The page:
• G11B7/24044Recording layers for storing optical interference patterns, e.g. holograms; for storing data in three dimensions, e.g. volume storage
    • GPHYSICS
    • G11INFORMATION STORAGE
    • G11BINFORMATION STORAGE BASED ON RELATIVE MOVEMENT BETWEEN RECORD CARRIER AND TRANSDUCER
    • G11B7/00Recording or reproducing by optical means, e.g. recording using a thermal beam of optical radiation by modifying optical properties or the physical structure, reproducing using an optical beam at lower power by sensing optical properties; Record carriers therefor
    • G11B7/24Record carriers characterised by shape, structure or physical properties, or by the selection of the material
    • G11B7/241Record carriers characterised by shape, structure or physical properties, or by the selection of the material characterised by the selection of the material
    • G11B7/252Record carriers characterised by shape, structure or physical properties, or by the selection of the material characterised by the selection of the material of layers other than recording layers
    • G11B7/253Record carriers characterised by shape, structure or physical properties, or by the selection of the material characterised by the selection of the material of layers other than recording layers of substrates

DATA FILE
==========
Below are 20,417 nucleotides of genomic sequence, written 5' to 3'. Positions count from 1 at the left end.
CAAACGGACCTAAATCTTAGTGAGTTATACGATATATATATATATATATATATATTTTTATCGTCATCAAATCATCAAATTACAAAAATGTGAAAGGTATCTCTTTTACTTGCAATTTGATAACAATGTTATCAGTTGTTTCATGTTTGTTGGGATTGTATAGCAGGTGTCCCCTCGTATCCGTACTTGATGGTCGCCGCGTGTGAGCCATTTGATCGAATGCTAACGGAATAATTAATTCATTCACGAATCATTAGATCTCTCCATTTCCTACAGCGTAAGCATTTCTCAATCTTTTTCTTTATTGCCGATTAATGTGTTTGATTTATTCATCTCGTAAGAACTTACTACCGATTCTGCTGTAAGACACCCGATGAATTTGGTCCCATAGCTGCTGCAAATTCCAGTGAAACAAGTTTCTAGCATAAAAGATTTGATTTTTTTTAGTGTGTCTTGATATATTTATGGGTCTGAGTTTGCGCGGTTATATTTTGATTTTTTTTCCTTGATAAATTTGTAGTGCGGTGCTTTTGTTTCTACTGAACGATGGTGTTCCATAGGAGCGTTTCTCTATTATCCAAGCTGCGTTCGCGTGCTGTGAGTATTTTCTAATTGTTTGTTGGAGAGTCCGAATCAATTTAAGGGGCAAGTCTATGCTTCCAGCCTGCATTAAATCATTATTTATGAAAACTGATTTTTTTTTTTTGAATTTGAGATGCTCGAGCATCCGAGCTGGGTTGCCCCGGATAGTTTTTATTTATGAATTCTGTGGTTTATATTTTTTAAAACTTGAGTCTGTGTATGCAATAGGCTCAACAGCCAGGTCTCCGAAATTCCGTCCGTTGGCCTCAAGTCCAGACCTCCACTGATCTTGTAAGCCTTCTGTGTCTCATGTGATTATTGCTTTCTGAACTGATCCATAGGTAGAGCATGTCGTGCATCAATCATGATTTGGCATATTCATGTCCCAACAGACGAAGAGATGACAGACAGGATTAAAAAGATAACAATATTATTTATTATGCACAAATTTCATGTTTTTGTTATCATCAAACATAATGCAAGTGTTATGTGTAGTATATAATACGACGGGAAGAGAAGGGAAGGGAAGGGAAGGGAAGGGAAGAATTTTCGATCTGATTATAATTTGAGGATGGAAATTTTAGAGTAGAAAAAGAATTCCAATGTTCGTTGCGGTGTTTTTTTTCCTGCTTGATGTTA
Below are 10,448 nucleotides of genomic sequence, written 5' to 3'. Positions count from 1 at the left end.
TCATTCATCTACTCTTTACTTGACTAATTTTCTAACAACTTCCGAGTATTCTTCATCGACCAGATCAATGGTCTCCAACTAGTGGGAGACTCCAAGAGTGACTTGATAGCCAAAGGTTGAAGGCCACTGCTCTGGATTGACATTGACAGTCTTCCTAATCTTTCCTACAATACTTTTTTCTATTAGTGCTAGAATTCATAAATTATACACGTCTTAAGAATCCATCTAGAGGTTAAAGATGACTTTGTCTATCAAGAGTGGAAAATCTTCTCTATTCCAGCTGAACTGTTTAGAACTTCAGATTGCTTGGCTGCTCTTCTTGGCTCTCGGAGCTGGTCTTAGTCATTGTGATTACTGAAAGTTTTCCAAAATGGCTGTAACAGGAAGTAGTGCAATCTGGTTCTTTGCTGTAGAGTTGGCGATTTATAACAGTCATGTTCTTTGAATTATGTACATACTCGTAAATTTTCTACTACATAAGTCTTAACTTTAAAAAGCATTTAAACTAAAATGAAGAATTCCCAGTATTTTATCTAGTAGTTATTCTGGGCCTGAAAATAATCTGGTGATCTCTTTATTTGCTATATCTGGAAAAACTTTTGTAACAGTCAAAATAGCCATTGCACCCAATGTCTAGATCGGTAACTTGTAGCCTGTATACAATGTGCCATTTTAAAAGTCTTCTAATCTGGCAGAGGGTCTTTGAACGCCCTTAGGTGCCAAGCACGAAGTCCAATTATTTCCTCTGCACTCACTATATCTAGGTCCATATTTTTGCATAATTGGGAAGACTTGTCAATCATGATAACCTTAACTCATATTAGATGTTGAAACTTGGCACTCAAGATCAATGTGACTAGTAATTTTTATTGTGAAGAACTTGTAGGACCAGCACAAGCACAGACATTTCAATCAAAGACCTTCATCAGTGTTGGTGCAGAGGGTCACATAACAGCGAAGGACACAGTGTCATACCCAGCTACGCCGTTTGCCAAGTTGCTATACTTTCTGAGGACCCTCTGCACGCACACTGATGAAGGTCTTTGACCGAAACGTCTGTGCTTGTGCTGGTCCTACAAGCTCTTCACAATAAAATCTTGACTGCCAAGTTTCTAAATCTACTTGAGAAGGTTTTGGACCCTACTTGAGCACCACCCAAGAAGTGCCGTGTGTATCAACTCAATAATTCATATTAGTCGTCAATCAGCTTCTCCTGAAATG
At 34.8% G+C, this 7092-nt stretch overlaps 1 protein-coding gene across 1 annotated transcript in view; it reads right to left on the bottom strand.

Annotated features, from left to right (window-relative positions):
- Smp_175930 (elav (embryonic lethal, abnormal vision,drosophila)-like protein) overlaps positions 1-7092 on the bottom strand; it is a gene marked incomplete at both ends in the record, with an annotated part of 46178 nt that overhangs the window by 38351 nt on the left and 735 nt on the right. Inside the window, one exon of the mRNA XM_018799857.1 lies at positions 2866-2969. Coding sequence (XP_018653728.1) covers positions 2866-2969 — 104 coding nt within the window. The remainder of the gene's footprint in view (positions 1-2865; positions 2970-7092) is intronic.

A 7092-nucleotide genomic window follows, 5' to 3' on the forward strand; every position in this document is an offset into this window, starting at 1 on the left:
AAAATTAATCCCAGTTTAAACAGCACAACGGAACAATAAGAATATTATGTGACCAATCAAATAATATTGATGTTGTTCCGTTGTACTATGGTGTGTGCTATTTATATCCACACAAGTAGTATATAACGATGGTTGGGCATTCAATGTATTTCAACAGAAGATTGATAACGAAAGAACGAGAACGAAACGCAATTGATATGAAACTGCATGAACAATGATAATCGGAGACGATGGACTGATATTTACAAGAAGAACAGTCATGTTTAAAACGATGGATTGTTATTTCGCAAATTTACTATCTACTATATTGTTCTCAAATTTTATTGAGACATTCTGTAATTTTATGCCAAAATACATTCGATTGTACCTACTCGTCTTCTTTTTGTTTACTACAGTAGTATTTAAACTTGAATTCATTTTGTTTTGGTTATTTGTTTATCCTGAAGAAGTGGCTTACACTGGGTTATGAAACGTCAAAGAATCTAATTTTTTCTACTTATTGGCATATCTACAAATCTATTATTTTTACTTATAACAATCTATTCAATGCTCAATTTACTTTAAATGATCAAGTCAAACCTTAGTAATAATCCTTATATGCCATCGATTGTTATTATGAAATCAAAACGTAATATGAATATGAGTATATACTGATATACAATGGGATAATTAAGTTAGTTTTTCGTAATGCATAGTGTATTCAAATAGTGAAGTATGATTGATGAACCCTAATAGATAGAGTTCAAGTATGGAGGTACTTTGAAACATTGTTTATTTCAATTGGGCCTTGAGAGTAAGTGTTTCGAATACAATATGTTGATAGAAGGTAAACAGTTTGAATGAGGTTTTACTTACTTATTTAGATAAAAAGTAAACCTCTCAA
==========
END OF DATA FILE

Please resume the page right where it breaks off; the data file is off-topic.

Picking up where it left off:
• G11B7/2533Record carriers characterised by shape, structure or physical properties, or by the selection of the material characterised by the selection of the material of layers other than recording layers of substrates comprising resins

Abstract

A data storage assembly is presented. The data storage assembly includes a bi-layered antireflective coating. An inner layer of the antireflective coating includes diamond like carbon. An outer layer is disposed over the inner layer.

Description

FIELD OF THE INVENTION

The present invention relates generally to a holographic data storage assembly, and more particularly to a holographic data storage assembly comprising one or more antireflective coatings.

BACKGROUND OF THE INVENTION

In holographic information storage, an entire page of information is stored at once as an optical interference pattern within a, photosensitive optical material. This is done by intersecting two coherent laser beams within the storage material. The first, called the data beam or signal beam, contains the information to be stored; the second, called the reference beam, is designed to be simple to reproduce—for example, a simple collimated beam with a planar wavefront.